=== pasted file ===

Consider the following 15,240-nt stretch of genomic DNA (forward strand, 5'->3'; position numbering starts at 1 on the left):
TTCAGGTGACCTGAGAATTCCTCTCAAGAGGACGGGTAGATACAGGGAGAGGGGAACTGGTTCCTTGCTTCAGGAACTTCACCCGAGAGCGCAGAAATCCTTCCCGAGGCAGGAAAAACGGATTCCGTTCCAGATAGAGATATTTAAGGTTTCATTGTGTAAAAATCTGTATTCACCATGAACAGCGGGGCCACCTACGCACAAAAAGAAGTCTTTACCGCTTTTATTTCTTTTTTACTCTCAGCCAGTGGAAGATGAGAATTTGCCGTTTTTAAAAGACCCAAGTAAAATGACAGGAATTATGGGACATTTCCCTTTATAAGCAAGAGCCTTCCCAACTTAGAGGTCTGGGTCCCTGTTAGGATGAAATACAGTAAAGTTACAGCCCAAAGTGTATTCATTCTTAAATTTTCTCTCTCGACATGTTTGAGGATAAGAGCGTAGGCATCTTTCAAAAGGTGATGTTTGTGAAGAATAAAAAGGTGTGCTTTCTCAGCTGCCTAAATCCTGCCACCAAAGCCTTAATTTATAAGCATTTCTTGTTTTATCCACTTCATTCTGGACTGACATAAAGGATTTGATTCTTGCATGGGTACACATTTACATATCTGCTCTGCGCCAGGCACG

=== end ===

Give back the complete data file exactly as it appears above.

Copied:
Consider the following 15,240-nt stretch of genomic DNA (forward strand, 5'->3'; position numbering starts at 1 on the left):
TTCAGGTGACCTGAGAATTCCTCTCAAGAGGACGGGTAGATACAGGGAGAGGGGAACTGGTTCCTTGCTTCAGGAACTTCACCCGAGAGCGCAGAAATCCTTCCCGAGGCAGGAAAAACGGATTCCGTTCCAGATAGAGATATTTAAGGTTTCATTGTGTAAAAATCTGTATTCACCATGAACAGCGGGGCCACCTACGCACAAAAAGAAGTCTTTACCGCTTTTATTTCTTTTTTACTCTCAGCCAGTGGAAGATGAGAATTTGCCGTTTTTAAAAGACCCAAGTAAAATGACAGGAATTATGGGACATTTCCCTTTATAAGCAAGAGCCTTCCCAACTTAGAGGTCTGGGTCCCTGTTAGGATGAAATACAGTAAAGTTACAGCCCAAAGTGTATTCATTCTTAAATTTTCTCTCTCGACATGTTTGAGGATAAGAGCGTAGGCATCTTTCAAAAGGTGATGTTTGTGAAGAATAAAAAGGTGTGCTTTCTCAGCTGCCTAAATCCTGCCACCAAAGCCTTAATTTATAAGCATTTCTTGTTTTATCCACTTCATTCTGGACTGACATAAAGGATTTGATTCTTGCATGGGTACACATTTACATATCTGCTCTGCGCCAGGCACG